(*)     \cos A = \text{tanh }b/\text{tanh }c.

Let R be the point, other than B, where the line AB intersects the circle H. The point R is the result of applying the inversion (x,y) \to \frac{1}{x^2 + y^2}(x,y) to the point B. This implies that \overline{AR} = 1/\overline{AB}. Hence,

(**)      \overline{BR} = \overline{AR} - \overline{AB} = 2/\sinh d(AB).

Recalling that c = d(AB), we have \overline{BR} = 2/c. Letting S be the other intersection point between the line AC and the circle H, we also have \overline{CS} = 2/\sinh b.

The angle BOT

The angle BOT is equal to the angle at B of triangle ABC.

Finally, as in the figure at left, let T be the orthogonal projection of O', the center of H onto the line AB. Some rather easy arithmetic, using the fact that the angles of a euclidean triangle sum to \pi, shows that the angle BOT is equal to the angle B. Combining this fact with (*) and (**), we conclude that \sin B = \sinh b/ \sinh c. Interchanging the roles of A and B in the preceding argument, concludes the proof of the lemma.

Final Thoughts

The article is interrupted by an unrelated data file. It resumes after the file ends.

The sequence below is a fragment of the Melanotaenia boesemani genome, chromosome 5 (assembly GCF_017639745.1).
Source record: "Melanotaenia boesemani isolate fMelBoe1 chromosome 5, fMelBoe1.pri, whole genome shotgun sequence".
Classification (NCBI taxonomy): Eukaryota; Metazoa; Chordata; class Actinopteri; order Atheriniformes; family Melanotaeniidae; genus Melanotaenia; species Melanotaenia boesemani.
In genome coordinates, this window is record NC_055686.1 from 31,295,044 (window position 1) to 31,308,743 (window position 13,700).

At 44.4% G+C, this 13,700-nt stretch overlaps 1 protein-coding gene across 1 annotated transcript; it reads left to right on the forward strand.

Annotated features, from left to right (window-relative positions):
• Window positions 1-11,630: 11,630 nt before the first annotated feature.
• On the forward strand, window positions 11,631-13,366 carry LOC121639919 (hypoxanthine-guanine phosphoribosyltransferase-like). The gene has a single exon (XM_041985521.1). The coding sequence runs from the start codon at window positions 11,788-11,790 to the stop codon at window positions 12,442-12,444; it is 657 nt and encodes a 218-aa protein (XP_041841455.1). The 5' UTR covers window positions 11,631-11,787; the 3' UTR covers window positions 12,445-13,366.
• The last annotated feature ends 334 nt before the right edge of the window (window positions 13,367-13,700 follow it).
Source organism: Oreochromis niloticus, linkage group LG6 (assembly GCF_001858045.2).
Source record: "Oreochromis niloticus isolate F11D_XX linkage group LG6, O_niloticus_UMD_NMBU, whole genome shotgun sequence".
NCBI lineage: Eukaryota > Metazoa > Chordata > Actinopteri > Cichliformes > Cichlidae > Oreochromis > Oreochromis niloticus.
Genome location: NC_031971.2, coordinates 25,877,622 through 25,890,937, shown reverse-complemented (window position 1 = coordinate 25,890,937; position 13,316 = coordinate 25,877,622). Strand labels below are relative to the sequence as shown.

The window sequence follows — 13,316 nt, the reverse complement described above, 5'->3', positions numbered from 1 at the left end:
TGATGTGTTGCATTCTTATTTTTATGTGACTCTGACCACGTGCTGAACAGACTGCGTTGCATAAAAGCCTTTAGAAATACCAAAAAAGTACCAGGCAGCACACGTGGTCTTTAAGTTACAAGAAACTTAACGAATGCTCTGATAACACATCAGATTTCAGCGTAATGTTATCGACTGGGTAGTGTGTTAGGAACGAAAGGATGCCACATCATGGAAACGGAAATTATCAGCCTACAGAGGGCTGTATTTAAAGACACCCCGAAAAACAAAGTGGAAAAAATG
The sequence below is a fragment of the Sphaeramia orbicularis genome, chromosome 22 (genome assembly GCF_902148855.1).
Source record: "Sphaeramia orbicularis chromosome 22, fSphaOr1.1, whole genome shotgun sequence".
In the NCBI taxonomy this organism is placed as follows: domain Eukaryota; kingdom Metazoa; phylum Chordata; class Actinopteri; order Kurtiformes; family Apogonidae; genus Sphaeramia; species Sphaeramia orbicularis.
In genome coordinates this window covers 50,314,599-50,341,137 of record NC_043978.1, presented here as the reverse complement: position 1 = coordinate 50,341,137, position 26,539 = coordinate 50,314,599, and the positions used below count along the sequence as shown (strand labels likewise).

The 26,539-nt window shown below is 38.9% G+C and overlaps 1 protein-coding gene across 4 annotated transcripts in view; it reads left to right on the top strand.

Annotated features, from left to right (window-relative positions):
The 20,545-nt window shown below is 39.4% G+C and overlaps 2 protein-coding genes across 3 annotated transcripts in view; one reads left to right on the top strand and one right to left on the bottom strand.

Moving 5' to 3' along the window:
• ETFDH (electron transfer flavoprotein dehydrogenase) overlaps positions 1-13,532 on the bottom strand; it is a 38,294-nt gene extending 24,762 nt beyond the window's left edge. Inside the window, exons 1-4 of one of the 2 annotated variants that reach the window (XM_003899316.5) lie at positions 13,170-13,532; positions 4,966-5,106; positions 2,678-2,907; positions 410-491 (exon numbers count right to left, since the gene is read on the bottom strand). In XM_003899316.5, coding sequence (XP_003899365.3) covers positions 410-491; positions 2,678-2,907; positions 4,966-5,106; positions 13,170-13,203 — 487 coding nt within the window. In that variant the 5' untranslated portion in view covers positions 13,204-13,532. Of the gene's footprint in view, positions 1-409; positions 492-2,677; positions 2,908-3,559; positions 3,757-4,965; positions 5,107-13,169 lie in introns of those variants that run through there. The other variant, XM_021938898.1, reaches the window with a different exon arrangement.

The euclidean and hyperbolic planes are certainly the most important of the two-dimensional geometries. The third most important geometry is spherical geometry. There is also a version of the Pythagorean theorem for triangles on the sphere. Thurston, in his famous book Three-dimensional Geometry and Topology, sketches a strategy for giving a combined proof of the law of cosines in the hyperbolic plane and in the sphere. The corresponding Pythagorean theorems follow from that. For the hyperbolic law of cosines, Thurston uses the hyperboloid model of the hyperbolic plane, which gives a unification of the Poincaré disc model and the Klein model alluded to earlier.

Finally, many of the beautiful proofs of the Pythagorean theorem make use of dissections of a square and the fact that a^2 is the area of a square with sides of length a. Is there a dissection proof of the hyperbolic Pythagorean theorem?